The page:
Sarah Schroth would like you to know that museums don’t run themselves. It takes a lot of effort to get those paintings on the walls of the Nasher Museum of Art — 37 people, actually. And with her coming retirement in May 2020, the Nasher will have to replace one of the most important people in its history.
Schroth, who is currently the director of the Nasher Museum of Art, first came to Duke in 1995, when the arts were virtually nonexistent on campus. With a doctorate in hand, she joined Duke as a curator specializing in 17th-century Spanish artwork. Crowded into the small Duke University Museum of Art on East Campus that didn’t even have a loading dock, Schroth was limited in her opportunities for the museum. Although she didn’t know it at the time, she would go on to lead Duke through an arts renaissance unparalleled to anywhere else in the country, creating her own breakthroughs along the way.
“It was a miracle,” Schroth says of the Nasher’s inception. A confluence of circumstances made the museum a resounding success once its construction was finished in 2005: an immigrant architect ready to prove himself, a willingness to fund on the part of Duke and the Nasher family and and a world-renowned exhibition that put the Nasher on the map.
That exhibition? “El Greco to Velasquez,” a display of art from 17th-century Spain. The overlap between the topic and Schroth’s specialty is no coincidence — she had envisioned the exhibit long before the Nasher finally allowed her dreams to come to fruition. And come to fruition they did, gaining recognition in prestigious national publications such as Time Magazine and The Wall Street Journal.
In 2013, Schroth was elevated to her position as the Mary D.B.T. and James H. Semans Director of the Nasher Museum of Art. As museum director, she would continue to find success readily, with seemingly everything she touched turning to gold. Among these achievements are the successful launch of a museum theory concentration in the art history department, the creation of pipelines that draw local teenagers into the museum and even a program for Alzheimer’s patients.
Although she left her curator post, Schroth continued to have great influence in the Nasher’s exhibitions — perhaps most notably, the well-received “Art for a New Understanding: Native Voices, 1950s to Now” exhibit that opened earlier this semester. Now, perched atop an overflowing bookshelf in her office is a painted gourd. A gift from the director of the Museum of the Southeast American Indian at UNC-Pembroke, it comes as thanks for her work on the Nasher’s most recent triumph.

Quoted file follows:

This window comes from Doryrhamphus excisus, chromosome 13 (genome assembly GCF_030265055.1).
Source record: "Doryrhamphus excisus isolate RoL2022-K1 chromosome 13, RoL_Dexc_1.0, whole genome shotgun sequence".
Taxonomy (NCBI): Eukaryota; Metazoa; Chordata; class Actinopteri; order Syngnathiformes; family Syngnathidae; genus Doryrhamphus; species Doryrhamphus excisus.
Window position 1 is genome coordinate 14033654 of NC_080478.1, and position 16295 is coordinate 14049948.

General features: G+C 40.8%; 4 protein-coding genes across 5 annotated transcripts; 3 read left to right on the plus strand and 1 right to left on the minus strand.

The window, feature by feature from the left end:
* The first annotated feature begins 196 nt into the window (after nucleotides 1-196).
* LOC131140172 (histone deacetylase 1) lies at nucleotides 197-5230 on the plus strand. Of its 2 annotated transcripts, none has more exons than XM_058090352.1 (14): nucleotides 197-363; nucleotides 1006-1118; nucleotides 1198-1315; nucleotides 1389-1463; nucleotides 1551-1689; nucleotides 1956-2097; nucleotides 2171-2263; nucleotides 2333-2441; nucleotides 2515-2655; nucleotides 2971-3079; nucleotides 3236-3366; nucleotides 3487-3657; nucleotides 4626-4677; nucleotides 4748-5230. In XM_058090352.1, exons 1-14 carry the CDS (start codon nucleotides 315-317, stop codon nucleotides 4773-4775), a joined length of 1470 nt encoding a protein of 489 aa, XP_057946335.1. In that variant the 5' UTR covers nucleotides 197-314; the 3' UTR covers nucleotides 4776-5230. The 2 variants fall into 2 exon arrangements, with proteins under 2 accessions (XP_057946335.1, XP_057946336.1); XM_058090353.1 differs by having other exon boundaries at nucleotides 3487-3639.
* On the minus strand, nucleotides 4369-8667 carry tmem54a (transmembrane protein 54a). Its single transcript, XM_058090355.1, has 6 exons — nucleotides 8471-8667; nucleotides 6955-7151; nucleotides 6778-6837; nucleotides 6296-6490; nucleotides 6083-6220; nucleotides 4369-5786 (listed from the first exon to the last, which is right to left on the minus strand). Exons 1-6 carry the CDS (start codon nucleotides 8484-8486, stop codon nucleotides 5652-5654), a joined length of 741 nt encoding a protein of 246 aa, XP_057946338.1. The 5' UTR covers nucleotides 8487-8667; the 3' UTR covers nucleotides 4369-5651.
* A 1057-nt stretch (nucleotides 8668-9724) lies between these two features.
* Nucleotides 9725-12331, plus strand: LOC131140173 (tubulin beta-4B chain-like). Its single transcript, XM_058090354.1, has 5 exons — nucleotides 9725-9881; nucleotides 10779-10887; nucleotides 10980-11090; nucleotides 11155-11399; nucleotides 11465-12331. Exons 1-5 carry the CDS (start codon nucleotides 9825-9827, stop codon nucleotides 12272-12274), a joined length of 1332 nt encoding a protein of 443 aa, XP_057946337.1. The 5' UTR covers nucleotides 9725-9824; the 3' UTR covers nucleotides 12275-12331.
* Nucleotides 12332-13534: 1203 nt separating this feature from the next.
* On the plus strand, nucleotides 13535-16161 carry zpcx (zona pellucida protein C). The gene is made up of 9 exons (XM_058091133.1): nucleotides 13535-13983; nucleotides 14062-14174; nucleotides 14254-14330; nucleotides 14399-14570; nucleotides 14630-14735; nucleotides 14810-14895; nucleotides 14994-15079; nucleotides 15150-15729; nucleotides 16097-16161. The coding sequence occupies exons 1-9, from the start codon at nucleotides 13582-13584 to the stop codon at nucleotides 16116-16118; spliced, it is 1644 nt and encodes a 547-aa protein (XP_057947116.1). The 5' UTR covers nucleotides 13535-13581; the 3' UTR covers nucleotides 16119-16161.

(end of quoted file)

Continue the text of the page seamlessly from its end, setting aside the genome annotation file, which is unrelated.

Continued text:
Other objects scattered throughout her office provide reflection on her eventful career. Joining the gourd on the bookshelf is a vast collection of art history books, many in Spanish (she’s fluent). On the walls hang prints of Spanish artwork, while the table is covered in layouts for a future edition of the Nasher’s magazine. Clearly, Schroth is keeping herself busy until her retirement comes. One of her biggest goals in particular is museum fundraising.
“I want to make as much money as possible,” Schroth said. “I want to fill the coffers for the next director.”
When that next director comes, they will have big shoes to fill. The job of appointing the future head of the Nasher falls to a 12-person committee that will search internationally to find a suitable replacement for the seemingly irreplaceable Schroth.
Schroth has some ideas on what the committee should look for in her replacement. Perhaps the most important quality she hopes the committee keeps an eye out for is vision.
“I think that’s why I was chosen,” she said. “I wanted to start a concentration in museum theory and practice for undergraduates. I wanted to start a program for teens so that the teens of Durham would step their foot in here and also learn about what a pleasure it is to be a museum goer, but also all the jobs that are available at museums. I wanted to start a [sculpture park].”
Regardless of the next museum director’s ambitions, plans and visions, they certainly have a challenge ahead of them to live up to the standard established by Schroth. Still, Schroth already has ideas for her time post-Nasher. Specifically, she has dreams of direct carving, or making sculptures out of wood — quite a fitting retirement plan for somebody so entrenched in the arts.
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Jonathan Pertile is a Trinity junior and recess editor of The Chronicle's 118th volume.